Modern meds. Are they over-used? Over-prescribed? Over-abused?
Most of us realize that medications are not what they used to be. Be cautious and do your homework when your doc pulls out his pen and med-pad. Do some prevention before you fill that prescription.
When antibiotics came onto the scene, they were miracle drugs – really.
Back in the day, before medications were abused and overused like today, people ate wholesome foods that provided the tools needed to stay healthy and strong, they exercised more by simply being more active, they were outdoors in vitamin-rich sunshine more than today, they got more sleep, primarily due to less electric and fuel use …. well, you get my point.
Things have changed.
If you start to get sick, your body will naturally slow down while it works to dissolve whatever foreign entity is making you sick. In today’s busy world, are you allowing your body to take charge when you get sick?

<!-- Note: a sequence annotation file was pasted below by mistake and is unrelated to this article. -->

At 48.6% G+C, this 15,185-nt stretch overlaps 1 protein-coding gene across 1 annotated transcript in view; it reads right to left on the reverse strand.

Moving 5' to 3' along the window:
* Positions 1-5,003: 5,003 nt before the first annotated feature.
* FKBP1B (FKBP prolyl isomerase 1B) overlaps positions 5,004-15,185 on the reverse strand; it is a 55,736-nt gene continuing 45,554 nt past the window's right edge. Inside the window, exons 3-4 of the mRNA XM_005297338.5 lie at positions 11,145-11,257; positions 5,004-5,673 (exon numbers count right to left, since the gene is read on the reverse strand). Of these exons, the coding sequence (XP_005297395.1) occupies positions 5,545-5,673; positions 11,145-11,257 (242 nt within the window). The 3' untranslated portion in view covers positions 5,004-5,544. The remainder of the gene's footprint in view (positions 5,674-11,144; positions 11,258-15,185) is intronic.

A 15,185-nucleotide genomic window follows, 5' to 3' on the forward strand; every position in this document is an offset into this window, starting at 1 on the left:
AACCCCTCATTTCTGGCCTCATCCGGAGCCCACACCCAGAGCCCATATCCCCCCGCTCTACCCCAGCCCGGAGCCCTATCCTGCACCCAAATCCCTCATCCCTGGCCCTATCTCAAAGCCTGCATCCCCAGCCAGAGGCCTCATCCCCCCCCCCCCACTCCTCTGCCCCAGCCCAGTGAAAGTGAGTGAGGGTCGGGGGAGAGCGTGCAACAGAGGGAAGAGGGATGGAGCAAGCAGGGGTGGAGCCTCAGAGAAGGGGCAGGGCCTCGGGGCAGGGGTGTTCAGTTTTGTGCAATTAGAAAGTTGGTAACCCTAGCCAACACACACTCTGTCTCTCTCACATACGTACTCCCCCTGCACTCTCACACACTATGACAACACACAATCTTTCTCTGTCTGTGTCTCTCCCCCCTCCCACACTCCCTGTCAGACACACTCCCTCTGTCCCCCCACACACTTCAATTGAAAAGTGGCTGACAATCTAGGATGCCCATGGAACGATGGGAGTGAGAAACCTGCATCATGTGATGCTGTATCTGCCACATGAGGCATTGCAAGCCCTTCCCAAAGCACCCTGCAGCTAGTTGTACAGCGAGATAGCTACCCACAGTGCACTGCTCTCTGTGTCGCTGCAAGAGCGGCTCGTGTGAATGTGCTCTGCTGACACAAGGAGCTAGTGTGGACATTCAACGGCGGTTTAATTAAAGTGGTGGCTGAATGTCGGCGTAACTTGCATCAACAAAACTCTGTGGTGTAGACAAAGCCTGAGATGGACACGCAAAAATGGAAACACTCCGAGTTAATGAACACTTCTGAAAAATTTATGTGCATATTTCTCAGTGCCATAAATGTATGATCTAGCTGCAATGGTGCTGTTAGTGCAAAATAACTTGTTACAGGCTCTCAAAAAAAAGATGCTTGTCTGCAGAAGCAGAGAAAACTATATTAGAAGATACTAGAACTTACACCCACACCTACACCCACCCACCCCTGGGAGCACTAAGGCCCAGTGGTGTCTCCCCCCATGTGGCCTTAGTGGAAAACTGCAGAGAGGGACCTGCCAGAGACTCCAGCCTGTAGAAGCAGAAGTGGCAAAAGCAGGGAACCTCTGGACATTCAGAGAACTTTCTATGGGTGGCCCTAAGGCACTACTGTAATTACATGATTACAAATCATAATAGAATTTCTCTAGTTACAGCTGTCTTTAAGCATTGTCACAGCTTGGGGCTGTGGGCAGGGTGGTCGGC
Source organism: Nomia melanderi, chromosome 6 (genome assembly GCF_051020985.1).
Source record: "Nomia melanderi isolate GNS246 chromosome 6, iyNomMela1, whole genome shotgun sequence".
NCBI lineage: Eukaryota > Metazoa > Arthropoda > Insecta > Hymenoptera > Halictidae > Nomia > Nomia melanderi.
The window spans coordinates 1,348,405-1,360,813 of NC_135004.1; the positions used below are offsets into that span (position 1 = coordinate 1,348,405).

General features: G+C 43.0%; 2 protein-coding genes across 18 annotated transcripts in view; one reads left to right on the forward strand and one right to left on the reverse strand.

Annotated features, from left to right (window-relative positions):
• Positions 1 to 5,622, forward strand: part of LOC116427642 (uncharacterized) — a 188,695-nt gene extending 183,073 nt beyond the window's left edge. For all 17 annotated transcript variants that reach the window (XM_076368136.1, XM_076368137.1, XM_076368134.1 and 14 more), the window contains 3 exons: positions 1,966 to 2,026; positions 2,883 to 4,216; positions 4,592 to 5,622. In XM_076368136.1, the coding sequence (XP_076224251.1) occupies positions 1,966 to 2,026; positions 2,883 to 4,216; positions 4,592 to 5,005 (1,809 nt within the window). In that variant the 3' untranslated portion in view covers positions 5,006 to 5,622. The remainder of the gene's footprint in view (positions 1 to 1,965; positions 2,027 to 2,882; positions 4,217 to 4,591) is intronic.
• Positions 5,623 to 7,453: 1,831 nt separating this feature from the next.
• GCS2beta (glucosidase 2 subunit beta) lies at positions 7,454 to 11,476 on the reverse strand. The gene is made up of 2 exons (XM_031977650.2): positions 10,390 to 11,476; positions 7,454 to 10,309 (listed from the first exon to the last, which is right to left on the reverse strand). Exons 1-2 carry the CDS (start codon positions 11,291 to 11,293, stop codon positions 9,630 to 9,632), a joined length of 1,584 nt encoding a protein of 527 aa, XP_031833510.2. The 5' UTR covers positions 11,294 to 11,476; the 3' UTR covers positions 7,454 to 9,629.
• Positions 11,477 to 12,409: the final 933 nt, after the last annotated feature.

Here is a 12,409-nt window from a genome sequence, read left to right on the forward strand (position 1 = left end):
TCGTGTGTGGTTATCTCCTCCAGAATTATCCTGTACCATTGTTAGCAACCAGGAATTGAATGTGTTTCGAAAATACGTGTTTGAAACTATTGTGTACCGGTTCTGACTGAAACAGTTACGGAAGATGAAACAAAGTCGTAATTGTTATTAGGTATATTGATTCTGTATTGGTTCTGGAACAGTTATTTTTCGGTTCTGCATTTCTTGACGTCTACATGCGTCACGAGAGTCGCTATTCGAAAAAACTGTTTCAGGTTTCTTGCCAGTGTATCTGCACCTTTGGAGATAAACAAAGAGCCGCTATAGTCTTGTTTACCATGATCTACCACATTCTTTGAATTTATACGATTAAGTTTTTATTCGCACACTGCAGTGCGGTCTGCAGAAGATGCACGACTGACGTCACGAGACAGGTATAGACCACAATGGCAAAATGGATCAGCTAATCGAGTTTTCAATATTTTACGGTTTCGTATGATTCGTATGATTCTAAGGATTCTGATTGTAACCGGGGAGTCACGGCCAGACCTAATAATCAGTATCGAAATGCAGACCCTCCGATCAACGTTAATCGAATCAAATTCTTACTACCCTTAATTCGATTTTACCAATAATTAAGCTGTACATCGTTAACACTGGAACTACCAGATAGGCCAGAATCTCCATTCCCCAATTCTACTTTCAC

Think about your dog or cat. If they pick up a microbe, eat something fowl and rancid, or get bitten by a stinging insect, their immune systems typically handle the problem. They might swell up, get diarrhea, or sleep for a couple of days, but watch them eat grass for the natural nutrients that help restore their health, or gobble up some dirt or clay to dissolve the toxin(s).
They’ll definitely slow down and rest, though.
If you feed your pet quality food, and if Fido gets plenty of exercise and vitamin D from sunshine, under normal circumstances, your precious family pet will restore its health on its own.
The same principle works for you, too.
But, today, it is different.
There is no doubt that antibiotics, also known as antibacterials and antimicrobials, revolutionized medicine during the later half of the 20th century. But, antibiotics have been overused, and the success of antibiotics is being cancelled out by their combative counterparts: resistant bacteria.
Bacterial resistance has existed alongside antibiotics from the very beginning — but never on such a large scale as today.
Most of us are living in more crowded and smaller spaces, and our access to natural healing elements, for both man and animal, is shrinking. This makes a healthy environment dirtier, and increases the chances of more disease.